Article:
Bob McKillop watched his former star player Stephen Curry closely as he celebrated winning another NBA championship with tears.
It felt like a timely bit of reassurance for the longtime Davidson men’s basketball coach as he prepared to announce his retirement.
“Everything happens for a reason,” McKillop said Friday as he choked up. Did you see Steph after the game last night? He was crying, crying, tears. I thought that was a message to me: It’s OK to cry today.”
McKillop’s 33-year run at the small private school of fewer than 2,000 students north of Charlotte, North Carolina, included coaching the eventual NBA star with the Wildcats before Curry became a household name. It also included becoming one of the most respected voices in Division I men’s basketball on the way to 634 wins and 10 trips to the NCAA Tournament.
He announced his retirement in a campus news conference for the end of this month to make way for his son, associate head coach and former Wildcats player Matt McKillop, to take over as his successor.
The retirement announcement came shortly after athletic director Chris Clunie said Davidson would make Curry’s No. 30 the first number retired by the school after he earned his degree this year – 13 years after he left school early for the pros and one day after Curry won his fourth title with Golden State while being named NBA Finals MVP.
Bob McKillop, 71, became the latest notable coaching figure to exit the game in a little more than a year, a list that includes retired Hall of Famers Roy Williams in North Carolina in April 2021 by Mike Krzyzewski at Duke and Jay Wright at Villanova followed after last season. Those departures come at a time of massive change to the sport, with wide-open player movement through the transfer portal and college athletes more broadly able to cash in on their fame through endorsement deals.
“You might say, ‘Well, are you leaving because of the landscape of college basketball? Are you leaving because other guys have retired?” McKillop said. “Let me tell you: They don’t make my decisions.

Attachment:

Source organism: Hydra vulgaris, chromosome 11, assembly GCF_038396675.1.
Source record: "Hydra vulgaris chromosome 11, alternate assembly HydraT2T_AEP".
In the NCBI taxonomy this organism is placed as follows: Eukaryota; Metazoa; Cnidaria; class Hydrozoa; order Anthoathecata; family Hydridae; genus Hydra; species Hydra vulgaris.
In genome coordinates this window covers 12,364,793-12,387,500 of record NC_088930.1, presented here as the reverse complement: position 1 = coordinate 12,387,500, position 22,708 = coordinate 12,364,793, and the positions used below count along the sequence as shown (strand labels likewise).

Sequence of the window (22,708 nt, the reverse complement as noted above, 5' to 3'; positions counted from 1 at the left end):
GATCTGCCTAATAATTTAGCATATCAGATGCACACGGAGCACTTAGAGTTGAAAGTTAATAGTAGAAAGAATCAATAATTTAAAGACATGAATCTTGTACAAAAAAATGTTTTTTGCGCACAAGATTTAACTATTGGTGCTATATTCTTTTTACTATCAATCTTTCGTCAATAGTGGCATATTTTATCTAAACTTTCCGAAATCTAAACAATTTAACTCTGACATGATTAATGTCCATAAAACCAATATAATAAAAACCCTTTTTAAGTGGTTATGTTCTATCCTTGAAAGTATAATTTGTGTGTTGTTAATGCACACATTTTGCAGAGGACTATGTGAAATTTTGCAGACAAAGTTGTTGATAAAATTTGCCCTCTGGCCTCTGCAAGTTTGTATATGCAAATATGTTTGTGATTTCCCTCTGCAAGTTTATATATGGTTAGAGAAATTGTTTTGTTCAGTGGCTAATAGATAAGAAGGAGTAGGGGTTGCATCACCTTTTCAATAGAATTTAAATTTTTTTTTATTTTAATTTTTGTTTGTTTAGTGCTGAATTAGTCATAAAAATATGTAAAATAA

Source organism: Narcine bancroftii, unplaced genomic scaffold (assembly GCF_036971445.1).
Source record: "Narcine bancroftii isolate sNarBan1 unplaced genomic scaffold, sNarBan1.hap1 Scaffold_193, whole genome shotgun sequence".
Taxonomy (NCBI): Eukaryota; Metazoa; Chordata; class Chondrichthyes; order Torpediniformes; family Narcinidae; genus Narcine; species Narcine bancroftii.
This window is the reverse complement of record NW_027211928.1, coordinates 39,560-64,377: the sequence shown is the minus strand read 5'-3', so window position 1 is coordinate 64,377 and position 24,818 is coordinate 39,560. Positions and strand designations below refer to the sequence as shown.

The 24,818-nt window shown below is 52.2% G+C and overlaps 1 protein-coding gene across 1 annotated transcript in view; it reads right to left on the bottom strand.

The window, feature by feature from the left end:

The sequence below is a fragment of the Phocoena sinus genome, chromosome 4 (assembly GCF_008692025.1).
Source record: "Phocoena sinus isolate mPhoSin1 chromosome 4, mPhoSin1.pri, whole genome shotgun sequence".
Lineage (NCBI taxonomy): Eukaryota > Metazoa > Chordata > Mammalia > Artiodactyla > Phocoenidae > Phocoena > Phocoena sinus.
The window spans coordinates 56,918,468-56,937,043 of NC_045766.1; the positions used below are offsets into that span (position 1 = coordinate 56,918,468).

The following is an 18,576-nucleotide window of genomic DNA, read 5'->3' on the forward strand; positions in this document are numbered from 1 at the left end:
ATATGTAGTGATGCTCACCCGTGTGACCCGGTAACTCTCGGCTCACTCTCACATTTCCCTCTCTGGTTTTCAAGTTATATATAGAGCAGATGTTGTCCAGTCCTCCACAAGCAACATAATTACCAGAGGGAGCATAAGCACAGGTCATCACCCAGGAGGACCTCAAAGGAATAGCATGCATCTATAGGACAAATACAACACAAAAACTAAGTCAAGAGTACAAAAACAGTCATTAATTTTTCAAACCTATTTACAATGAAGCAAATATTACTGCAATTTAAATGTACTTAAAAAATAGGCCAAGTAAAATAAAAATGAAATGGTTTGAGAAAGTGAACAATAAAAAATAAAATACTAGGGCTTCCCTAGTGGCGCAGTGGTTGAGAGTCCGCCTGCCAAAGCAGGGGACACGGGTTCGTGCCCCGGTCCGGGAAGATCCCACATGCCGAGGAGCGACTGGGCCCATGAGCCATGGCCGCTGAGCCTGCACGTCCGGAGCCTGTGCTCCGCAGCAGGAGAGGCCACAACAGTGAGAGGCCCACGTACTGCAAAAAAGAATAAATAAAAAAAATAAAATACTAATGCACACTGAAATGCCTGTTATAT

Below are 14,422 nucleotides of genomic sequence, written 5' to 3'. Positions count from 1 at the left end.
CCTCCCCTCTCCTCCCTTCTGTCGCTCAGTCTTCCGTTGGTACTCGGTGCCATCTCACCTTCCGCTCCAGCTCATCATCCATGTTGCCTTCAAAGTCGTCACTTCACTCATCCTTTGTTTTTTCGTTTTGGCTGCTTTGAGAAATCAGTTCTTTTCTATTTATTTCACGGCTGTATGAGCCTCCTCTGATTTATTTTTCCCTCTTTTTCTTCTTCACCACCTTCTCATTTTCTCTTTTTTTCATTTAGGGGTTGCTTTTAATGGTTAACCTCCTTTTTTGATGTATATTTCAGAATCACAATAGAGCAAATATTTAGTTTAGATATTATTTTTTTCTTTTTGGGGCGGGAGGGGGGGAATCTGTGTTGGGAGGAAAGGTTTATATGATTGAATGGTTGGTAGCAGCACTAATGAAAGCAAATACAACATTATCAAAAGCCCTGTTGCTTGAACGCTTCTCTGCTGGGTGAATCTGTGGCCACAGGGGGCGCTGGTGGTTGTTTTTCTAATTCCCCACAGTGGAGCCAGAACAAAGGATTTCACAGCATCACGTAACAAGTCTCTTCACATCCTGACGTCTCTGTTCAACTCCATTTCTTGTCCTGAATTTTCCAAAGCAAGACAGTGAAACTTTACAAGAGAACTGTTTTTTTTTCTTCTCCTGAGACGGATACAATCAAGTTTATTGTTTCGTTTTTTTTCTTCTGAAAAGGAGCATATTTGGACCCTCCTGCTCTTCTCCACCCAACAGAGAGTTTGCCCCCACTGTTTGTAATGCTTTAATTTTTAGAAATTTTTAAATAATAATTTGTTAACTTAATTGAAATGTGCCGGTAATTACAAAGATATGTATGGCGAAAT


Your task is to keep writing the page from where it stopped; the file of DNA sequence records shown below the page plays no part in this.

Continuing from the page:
“There are three things that make my decisions: faith, family and Davidson College. And this is best for faith, this is best for family, and more importantly this is best for Davidson College.”
McKillop arrived on campus in 1989 out of the high school ranks and endured a four-win season in his debut year. But he eventually built a consistent winner with 17 seasons of at least 20 wins.
The highlight was a captivating run to the NCAA Elite Eight in 2008 behind Curry’s dazzling play that made him a national star before falling to eventual NCAA champion Kansas.
“Love you Coach!” Curry posted on Twitter. “Thank you for everything you’ve done for me, my family, Davidson and every person you’ve impacted along the way.”
The school named its court after McKillop in 2014. His final team won 27 games before losing a one-point game to Michigan State in the first round of the NCAA Tournament in March.
“This program is in a bright place right now,” he said. “The current roster we have been exhilarated and energized and inspired to take the next step in our journey forward.”
As for Curry, Clunie said the school plans to pay tribute to the former All-American on Aug. 31 with a ceremony to honor his number retirement, induct Curry into the Davidson Athletics Hall of Fame and present him with his diploma in a “mini-graduation ceremony.”
“We are so blessed and graced to have had his presence here, and we still have his fingerprints all over us,” McKillop said of Curry. “We are very fortunate.”
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